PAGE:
Has 'raising the bar' standard provided any concrete examples to clarify 'when' it would be obvious for the skilled person to produce the claimed invention by combining known elements?

Mark Summerfield said...

As yet we have very little guidance, although approaches taken in Europe and the US are likely to be relevant.

The Explanatory Memorandum to the Raising the Bar Bill had this to say on the subject:

Importantly, the changes are not intended to substantially change the operation of the existing tests for inventive step as applied to the prior art base or to permit hindsight analysis. While a skilled person is essentially deemed to be aware of and to have carefully read the publicly available information, the inventive step tests are otherwise applied in the context of what the skilled person would have known and done before the priority date of the claims in question. The tests will therefore continue to take account of factors such as whether the skilled person would have understood and appreciated the relevance of the prior art to the problem the invention was seeking to solve and whether it would be considered a worthy starting point for further investigation or development.

It also remains the case that individual pieces of prior art information can only be combined where the skilled person would have been reasonably expected to have combined them.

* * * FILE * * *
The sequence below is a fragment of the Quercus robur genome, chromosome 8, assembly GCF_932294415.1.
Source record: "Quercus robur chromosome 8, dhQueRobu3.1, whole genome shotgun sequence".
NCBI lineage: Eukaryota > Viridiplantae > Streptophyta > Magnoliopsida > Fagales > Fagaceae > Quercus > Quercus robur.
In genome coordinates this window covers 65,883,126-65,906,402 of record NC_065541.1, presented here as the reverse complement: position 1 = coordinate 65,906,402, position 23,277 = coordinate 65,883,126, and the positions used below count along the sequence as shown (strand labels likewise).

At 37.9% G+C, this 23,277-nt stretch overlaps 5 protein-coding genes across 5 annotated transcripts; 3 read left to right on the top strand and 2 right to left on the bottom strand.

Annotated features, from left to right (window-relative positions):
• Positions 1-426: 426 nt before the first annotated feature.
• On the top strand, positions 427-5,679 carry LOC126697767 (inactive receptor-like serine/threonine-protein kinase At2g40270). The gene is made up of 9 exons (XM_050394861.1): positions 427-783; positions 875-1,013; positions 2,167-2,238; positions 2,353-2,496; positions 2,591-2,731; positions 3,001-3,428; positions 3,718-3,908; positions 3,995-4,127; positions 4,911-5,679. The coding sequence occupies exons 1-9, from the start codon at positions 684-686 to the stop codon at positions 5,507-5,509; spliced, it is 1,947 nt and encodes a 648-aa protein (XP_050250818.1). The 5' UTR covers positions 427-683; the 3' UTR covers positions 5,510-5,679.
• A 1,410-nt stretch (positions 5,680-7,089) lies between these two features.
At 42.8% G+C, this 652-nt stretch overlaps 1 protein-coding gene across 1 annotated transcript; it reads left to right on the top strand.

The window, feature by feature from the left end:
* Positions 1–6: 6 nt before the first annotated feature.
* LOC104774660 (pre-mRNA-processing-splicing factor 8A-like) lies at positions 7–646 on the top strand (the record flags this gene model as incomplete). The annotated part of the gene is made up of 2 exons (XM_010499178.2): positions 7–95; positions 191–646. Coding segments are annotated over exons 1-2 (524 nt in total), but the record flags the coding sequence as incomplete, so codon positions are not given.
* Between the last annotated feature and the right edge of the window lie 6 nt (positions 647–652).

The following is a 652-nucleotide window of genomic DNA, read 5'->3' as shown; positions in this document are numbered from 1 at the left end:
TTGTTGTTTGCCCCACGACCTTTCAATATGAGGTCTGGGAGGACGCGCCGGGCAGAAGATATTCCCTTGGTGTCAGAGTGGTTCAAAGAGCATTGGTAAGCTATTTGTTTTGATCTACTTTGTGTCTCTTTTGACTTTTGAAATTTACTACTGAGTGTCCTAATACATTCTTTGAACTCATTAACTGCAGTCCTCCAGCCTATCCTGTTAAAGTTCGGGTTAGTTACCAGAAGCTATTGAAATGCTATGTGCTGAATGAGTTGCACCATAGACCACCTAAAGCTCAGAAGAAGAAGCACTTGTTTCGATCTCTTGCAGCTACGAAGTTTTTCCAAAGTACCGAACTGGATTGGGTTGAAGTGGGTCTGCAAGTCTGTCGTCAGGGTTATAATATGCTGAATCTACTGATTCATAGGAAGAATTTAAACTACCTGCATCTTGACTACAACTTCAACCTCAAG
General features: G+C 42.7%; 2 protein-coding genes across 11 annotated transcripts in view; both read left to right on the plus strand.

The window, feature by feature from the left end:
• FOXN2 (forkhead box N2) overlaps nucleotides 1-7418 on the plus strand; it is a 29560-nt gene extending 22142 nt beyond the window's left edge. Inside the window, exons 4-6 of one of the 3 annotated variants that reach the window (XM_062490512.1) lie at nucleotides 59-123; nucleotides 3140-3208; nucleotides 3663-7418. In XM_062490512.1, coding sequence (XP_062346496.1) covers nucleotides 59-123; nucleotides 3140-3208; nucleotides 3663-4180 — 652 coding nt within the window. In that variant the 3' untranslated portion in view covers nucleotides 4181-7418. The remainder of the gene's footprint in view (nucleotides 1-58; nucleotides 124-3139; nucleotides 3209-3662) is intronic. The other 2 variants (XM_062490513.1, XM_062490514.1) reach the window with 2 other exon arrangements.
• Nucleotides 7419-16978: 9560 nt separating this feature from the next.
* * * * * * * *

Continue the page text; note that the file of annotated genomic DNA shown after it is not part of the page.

I would also suggest having a look at the relevant section of the European Guidelines for Examination, given that the Australian Examiner's Manual generally endorses the use of a similar 'problem-solution' approach (see section 2.5.2.3.1A).

In short, under the new regime all prior art is on the table, and the test should be whether it would have been obvious for the skilled person to select and combine the relevant pieces of information.

Shannon said...

Hi Mark,
In a few of your posts, you seem to suggest that the massive increase in the number of patent applications will put a huge lag on the examination process over the next few years. Do you think we will see a corresponding drop in patent applications over the next year, as many applications (which would have been put through over that period) were likely rushed through the door in the last few weeks to get in before the deadline?

Mark Summerfield said...

Hi Shannon,

The thing about patent filings is that you cannot file for what you have not yet invented! And since it is important to secure a priority date before any form of public disclosure or commercial use of an invention, patent applications are often filed at the earliest available opportunity.